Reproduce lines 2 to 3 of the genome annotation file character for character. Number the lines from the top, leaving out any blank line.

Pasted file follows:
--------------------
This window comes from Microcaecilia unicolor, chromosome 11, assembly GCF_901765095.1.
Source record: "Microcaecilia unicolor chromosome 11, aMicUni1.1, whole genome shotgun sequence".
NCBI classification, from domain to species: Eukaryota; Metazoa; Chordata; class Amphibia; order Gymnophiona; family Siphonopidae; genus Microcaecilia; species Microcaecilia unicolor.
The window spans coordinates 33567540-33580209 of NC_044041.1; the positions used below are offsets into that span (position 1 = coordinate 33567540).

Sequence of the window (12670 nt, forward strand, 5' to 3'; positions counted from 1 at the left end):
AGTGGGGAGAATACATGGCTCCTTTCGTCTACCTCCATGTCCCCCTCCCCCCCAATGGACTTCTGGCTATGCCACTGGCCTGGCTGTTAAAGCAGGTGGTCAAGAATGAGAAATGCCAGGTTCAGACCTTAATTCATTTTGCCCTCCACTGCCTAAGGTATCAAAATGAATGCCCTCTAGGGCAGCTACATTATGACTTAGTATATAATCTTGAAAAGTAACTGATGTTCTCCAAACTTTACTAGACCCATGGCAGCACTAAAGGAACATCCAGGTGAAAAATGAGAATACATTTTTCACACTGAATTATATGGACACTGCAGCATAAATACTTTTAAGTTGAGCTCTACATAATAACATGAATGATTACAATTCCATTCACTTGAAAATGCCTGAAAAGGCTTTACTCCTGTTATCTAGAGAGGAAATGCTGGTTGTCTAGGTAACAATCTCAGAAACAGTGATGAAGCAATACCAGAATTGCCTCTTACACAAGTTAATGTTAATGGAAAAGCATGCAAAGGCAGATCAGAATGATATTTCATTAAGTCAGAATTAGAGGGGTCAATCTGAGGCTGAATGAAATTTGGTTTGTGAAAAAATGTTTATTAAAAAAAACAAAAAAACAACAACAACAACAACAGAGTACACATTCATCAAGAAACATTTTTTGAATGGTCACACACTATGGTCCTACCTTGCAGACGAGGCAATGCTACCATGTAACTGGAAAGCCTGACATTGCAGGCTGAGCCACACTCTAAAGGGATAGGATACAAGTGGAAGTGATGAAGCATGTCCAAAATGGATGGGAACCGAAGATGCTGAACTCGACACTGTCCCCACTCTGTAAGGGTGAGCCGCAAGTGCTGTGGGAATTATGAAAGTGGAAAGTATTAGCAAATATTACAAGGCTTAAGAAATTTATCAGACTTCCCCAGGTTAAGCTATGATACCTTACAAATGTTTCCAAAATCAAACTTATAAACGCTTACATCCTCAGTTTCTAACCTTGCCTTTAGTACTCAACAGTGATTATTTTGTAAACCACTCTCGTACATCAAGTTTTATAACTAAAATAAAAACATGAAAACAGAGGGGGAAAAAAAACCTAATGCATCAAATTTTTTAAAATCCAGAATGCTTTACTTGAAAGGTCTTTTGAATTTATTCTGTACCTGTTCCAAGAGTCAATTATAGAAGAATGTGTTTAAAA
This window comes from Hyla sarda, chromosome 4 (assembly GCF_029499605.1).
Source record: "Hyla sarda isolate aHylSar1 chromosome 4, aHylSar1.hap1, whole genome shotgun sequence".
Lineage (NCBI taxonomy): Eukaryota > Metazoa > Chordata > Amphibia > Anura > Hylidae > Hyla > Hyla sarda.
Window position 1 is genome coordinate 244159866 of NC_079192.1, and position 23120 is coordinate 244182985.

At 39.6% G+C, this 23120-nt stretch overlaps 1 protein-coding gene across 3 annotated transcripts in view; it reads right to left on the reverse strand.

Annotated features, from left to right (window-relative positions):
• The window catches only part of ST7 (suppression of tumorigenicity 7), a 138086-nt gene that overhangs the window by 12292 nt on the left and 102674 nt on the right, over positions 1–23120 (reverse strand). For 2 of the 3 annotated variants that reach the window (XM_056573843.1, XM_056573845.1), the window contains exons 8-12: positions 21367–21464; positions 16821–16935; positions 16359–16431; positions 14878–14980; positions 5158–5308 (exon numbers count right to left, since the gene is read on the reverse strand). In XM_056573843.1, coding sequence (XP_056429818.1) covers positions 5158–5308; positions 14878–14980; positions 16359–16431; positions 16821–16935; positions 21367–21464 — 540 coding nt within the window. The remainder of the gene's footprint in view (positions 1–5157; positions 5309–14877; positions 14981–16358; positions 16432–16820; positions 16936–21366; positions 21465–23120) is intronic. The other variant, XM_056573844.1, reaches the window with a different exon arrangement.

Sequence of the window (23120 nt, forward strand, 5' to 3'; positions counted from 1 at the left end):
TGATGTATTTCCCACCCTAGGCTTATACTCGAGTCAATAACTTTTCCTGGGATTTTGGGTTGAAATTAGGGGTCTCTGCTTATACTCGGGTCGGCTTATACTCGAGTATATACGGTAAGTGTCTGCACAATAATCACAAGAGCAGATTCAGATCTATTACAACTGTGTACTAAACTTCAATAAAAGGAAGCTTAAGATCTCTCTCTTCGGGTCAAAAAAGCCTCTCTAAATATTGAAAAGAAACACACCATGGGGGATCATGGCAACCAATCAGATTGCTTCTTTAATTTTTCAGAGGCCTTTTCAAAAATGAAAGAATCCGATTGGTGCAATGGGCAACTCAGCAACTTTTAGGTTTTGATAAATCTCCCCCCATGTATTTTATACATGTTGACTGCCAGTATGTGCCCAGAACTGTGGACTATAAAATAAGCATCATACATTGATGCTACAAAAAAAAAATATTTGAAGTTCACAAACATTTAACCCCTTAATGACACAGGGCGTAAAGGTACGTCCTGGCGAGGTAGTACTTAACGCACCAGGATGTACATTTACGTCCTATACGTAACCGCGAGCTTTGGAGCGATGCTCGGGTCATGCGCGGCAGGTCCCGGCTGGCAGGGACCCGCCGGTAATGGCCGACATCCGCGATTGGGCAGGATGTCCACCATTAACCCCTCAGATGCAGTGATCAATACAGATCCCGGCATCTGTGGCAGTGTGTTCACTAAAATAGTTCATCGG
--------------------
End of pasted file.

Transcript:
Source record: "Microcaecilia unicolor chromosome 11, aMicUni1.1, whole genome shotgun sequence".
NCBI classification, from domain to species: Eukaryota; Metazoa; Chordata; class Amphibia; order Gymnophiona; family Siphonopidae; genus Microcaecilia; species Microcaecilia unicolor.